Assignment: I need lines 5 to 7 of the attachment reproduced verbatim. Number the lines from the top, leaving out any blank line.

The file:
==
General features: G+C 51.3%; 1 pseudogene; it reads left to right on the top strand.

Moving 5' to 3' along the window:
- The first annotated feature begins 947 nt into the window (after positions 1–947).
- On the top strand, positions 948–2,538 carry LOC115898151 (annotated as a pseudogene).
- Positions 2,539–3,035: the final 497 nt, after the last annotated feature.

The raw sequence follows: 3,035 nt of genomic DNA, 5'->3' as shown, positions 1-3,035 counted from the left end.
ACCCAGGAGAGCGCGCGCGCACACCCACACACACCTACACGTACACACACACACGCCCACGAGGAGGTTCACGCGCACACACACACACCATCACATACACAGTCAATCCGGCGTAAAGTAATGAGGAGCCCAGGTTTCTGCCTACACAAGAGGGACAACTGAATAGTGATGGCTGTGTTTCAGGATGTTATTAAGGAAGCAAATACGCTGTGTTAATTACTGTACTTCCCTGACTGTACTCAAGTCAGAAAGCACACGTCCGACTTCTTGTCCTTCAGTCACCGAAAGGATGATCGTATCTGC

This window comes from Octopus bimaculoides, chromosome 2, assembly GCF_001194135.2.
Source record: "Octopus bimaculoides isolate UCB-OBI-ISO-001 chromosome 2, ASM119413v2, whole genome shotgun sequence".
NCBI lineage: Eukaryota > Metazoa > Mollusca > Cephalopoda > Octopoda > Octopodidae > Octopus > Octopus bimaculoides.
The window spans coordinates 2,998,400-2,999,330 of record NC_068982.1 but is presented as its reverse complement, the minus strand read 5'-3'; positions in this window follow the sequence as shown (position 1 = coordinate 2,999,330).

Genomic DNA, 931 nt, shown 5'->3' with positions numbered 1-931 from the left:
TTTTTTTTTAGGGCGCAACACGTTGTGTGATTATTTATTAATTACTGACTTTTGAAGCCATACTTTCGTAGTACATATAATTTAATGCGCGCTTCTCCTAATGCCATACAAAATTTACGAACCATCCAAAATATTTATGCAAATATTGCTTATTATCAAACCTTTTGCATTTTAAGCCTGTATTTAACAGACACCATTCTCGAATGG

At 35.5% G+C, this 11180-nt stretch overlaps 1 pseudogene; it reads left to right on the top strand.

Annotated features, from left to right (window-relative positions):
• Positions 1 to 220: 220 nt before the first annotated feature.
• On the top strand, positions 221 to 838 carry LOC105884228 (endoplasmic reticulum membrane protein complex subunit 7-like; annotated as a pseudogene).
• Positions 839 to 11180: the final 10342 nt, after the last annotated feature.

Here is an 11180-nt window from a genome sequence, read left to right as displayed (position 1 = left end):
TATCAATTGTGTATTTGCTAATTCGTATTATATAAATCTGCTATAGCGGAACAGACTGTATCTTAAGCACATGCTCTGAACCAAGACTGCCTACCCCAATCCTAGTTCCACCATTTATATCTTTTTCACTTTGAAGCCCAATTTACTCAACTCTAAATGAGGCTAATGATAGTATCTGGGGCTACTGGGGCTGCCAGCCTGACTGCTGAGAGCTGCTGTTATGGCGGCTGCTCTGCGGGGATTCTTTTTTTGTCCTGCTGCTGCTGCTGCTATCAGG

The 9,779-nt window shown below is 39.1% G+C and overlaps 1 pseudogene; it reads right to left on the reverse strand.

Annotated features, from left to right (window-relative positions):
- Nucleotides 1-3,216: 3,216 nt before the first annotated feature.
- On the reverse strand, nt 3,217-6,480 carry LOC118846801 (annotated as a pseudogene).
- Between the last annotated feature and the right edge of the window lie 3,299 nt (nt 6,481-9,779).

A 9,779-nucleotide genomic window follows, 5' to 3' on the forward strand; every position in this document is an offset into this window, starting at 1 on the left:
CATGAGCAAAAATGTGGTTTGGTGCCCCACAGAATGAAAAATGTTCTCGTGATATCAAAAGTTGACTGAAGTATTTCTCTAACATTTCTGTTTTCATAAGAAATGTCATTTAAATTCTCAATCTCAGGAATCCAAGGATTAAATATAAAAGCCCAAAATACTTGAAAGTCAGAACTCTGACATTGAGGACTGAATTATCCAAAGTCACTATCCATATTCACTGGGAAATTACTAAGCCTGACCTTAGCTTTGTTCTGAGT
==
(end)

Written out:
- Positions 2,539–3,035: the final 497 nt, after the last annotated feature.

The raw sequence follows: 3,035 nt of genomic DNA, 5'->3' as shown, positions 1-3,035 counted from the left end.
ACCCAGGAGAGCGCGCGCGCACACCCACACACACCTACACGTACACACACACACGCCCACGAGGAGGTTCACGCGCACACACACACACCATCACATACACAGTCAATCCGGCGTAAAGTAATGAGGAGCCCAGGTTTCTGCCTACACAAGAGGGACAACTGAATAGTGATGGCTGTGTTTCAGGATGTTATTAAGGAAGCAAATACGCTGTGTTAATTACTGTACTTCCCTGACTGTACTCAAGTCAGAAAGCACACGTCCGACTTCTTGTCCTTCAGTCACCGAAAGGATGATCGTATCTGC